Money I borrow is the bill tomorrow. It is a credit risk. The amount of risk I score is a commodity to be bought and sold as a credit-risk derivative in financial markets.
Whether I can pay or not is also a derivative value. It is a fully funded liability but there are a lot of ways to make it so I can’t pay it, which then has an attributive value.
If I lose my job, derived from global competition, I can’t pay the rent required to participate in the economy. The rent goes up. In order to participate, I have to work more for less. That means the capacity to pay the rent is declining, which means the creditor needs protection. Protecting the debtor in priority would also benefit the creditor, but that does not fit the intending identity of the risk to derive value.
The derivative value is economic desperation. Working more for less (which exports into current accounts) forms a surplus. Capitalists then bid on the value of the surplus, essentially based on when the credit risk is realised, yielding to the risk-default premium. Although this is referred to as speculative demand, it is a command structure (verstehen), directing systemic risk, interlocked to derive the intended value. It looks like gambling, which then limits the liability to a random-walk identity (a Markov chain), but it’s really not.
Intending to do harm is considered a criminal act, but not if it just sort of happens as we randomly walk through life, trying to avoid the risk that really can’t be avoided, “naturally selecting” winners and losers, having “attributes” endowed by nature.
When bad things happen to good people, TBTF corporates make the random-attribution argument. This is the working model (the TI) and it has a predictable yield (the attributive value).
By no accident, working more for less forces good people into financial default by deliberate design (verstehen), benefiting a small number of people who argue they do not intend to benefit from doing the harm. It just happens, creating the distinction between “us and them” (the chauvinism of the commodity fetish) by default.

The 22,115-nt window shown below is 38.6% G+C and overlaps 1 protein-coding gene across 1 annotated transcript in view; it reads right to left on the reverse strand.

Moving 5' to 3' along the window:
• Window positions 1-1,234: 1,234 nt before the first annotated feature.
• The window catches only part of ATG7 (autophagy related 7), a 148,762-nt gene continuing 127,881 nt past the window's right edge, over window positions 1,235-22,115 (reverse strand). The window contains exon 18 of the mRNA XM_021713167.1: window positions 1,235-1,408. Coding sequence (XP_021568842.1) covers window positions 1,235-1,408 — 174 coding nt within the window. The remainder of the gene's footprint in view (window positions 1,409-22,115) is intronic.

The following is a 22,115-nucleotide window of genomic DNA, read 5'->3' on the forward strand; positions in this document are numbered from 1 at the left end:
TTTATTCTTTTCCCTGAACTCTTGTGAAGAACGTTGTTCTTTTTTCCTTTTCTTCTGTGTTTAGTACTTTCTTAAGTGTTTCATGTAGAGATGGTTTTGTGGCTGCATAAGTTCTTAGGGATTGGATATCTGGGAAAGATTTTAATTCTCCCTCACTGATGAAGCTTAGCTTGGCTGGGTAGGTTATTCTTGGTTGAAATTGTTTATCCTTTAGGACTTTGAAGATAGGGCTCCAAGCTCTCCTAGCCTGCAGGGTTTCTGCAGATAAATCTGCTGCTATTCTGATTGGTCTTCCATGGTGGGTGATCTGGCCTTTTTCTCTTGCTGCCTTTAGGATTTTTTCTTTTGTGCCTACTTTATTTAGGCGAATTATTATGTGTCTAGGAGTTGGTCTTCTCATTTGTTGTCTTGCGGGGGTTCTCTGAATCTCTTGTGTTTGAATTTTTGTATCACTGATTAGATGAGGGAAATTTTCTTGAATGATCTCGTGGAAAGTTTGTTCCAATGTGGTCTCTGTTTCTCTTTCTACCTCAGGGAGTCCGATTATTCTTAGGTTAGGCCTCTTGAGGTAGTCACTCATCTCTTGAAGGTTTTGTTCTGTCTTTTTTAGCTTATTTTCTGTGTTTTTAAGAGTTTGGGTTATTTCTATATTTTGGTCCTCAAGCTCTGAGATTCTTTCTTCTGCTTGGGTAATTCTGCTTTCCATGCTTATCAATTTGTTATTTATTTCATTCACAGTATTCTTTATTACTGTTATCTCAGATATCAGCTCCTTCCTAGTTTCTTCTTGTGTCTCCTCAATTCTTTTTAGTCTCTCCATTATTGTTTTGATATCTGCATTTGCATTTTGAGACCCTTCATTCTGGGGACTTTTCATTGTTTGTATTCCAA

Like Weber (and Thomas Hobbes) said, large bureaucratic structures take on a life of their own. This is what TBTF CEOs mean when they say, “we don’t really know what’s going on half the time.”
So, then, what is the imperative value?
Mrs. Clinton has been busy arguing the progressive identity. She is determined that when bad things happen, continuing the Obama legacy, she will be there with monetary stimulus to fund the liability.
(I don’t really know, but if you look at the lecture transcripts Sanders says Mrs. Clinton should publish, they probably agree with maintaining the TBTF identity, monetizing the risk in a TBTF proportion, which like Weber said puts the bureaucracy in control. This is a counter-identity argument, which just happens to agree with the way derivative contracts work to manage the default risk.)
In other words, the default risk is expected to happen.
It’s time to try something else!
Monetizing the debt is really easy. Paying the liability is easy, too, but that means it has to come from the top 1%.
If you want to make the garden grow you have to go where the liquidity is–today, and not tomorrow.
Fully funding the liability in priority is the best practice. It lets us see what the random risk really is, and the real rent to actually be paid on demand.
We discover that the real random walk has an actual pattern, just like capitalists say it does, to be paid on demand. There is a predictable probability, with a fully charged liability, existing in priority. Then, instead of trying to reduce the risk, it is fully charged. It is applied, actualized in priority, acting to resist the detriment instead of reacting to it, foolishly surplussing its value (commoditized) to cause the risk to be managed in a TBTF proportion that catastrophically accumulates to keep it from failing, which is insanity!
Sanders says it is time to stop the insanity.
It’s time for “real change.” Today, and not tomorrow, waiting for it to “just happen.”